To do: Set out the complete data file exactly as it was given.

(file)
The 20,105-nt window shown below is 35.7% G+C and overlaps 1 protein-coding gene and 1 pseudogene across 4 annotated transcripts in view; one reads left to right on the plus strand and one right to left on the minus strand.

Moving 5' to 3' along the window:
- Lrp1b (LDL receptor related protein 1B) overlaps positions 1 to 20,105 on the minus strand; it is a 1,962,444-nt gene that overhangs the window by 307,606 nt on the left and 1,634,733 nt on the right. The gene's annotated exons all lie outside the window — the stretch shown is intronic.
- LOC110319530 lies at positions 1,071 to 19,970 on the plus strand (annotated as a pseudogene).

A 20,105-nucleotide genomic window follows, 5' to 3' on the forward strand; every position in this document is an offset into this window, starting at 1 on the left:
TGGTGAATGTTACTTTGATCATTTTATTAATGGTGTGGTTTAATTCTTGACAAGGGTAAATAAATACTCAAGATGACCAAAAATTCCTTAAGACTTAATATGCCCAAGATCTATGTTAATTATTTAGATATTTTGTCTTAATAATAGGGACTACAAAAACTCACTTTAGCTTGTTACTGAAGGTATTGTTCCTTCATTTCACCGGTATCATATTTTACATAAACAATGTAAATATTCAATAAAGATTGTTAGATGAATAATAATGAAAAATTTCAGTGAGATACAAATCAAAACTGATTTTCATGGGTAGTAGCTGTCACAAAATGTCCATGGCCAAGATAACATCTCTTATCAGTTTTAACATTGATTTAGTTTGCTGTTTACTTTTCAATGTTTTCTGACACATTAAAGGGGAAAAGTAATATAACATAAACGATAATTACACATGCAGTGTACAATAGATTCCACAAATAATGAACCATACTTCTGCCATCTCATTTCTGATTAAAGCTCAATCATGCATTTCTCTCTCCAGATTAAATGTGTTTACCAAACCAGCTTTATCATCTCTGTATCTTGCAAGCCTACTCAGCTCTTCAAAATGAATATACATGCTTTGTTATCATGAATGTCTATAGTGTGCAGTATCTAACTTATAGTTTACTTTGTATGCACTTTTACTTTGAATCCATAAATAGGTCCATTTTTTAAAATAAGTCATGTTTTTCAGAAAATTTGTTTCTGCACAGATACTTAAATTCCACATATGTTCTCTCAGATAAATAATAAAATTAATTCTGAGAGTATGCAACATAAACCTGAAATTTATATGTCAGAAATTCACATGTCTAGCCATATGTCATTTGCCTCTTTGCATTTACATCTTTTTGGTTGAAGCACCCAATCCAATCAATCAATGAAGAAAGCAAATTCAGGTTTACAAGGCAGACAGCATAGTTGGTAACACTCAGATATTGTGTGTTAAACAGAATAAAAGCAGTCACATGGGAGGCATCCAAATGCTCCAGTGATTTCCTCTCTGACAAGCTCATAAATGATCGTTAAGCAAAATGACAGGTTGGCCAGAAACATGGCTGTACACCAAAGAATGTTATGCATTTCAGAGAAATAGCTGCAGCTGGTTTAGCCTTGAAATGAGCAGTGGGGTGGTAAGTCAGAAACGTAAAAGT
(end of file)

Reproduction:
The 20,105-nt window shown below is 35.7% G+C and overlaps 1 protein-coding gene and 1 pseudogene across 4 annotated transcripts in view; one reads left to right on the plus strand and one right to left on the minus strand.

Moving 5' to 3' along the window:
- Lrp1b (LDL receptor related protein 1B) overlaps positions 1 to 20,105 on the minus strand; it is a 1,962,444-nt gene that overhangs the window by 307,606 nt on the left and 1,634,733 nt on the right. The gene's annotated exons all lie outside the window — the stretch shown is intronic.
- LOC110319530 lies at positions 1,071 to 19,970 on the plus strand (annotated as a pseudogene).

A 20,105-nucleotide genomic window follows, 5' to 3' on the forward strand; every position in this document is an offset into this window, starting at 1 on the left:
TGGTGAATGTTACTTTGATCATTTTATTAATGGTGTGGTTTAATTCTTGACAAGGGTAAATAAATACTCAAGATGACCAAAAATTCCTTAAGACTTAATATGCCCAAGATCTATGTTAATTATTTAGATATTTTGTCTTAATAATAGGGACTACAAAAACTCACTTTAGCTTGTTACTGAAGGTATTGTTCCTTCATTTCACCGGTATCATATTTTACATAAACAATGTAAATATTCAATAAAGATTGTTAGATGAATAATAATGAAAAATTTCAGTGAGATACAAATCAAAACTGATTTTCATGGGTAGTAGCTGTCACAAAATGTCCATGGCCAAGATAACATCTCTTATCAGTTTTAACATTGATTTAGTTTGCTGTTTACTTTTCAATGTTTTCTGACACATTAAAGGGGAAAAGTAATATAACATAAACGATAATTACACATGCAGTGTACAATAGATTCCACAAATAATGAACCATACTTCTGCCATCTCATTTCTGATTAAAGCTCAATCATGCATTTCTCTCTCCAGATTAAATGTGTTTACCAAACCAGCTTTATCATCTCTGTATCTTGCAAGCCTACTCAGCTCTTCAAAATGAATATACATGCTTTGTTATCATGAATGTCTATAGTGTGCAGTATCTAACTTATAGTTTACTTTGTATGCACTTTTACTTTGAATCCATAAATAGGTCCATTTTTTAAAATAAGTCATGTTTTTCAGAAAATTTGTTTCTGCACAGATACTTAAATTCCACATATGTTCTCTCAGATAAATAATAAAATTAATTCTGAGAGTATGCAACATAAACCTGAAATTTATATGTCAGAAATTCACATGTCTAGCCATATGTCATTTGCCTCTTTGCATTTACATCTTTTTGGTTGAAGCACCCAATCCAATCAATCAATGAAGAAAGCAAATTCAGGTTTACAAGGCAGACAGCATAGTTGGTAACACTCAGATATTGTGTGTTAAACAGAATAAAAGCAGTCACATGGGAGGCATCCAAATGCTCCAGTGATTTCCTCTCTGACAAGCTCATAAATGATCGTTAAGCAAAATGACAGGTTGGCCAGAAACATGGCTGTACACCAAAGAATGTTATGCATTTCAGAGAAATAGCTGCAGCTGGTTTAGCCTTGAAATGAGCAGTGGGGTGGTAAGTCAGAAACGTAAAAGT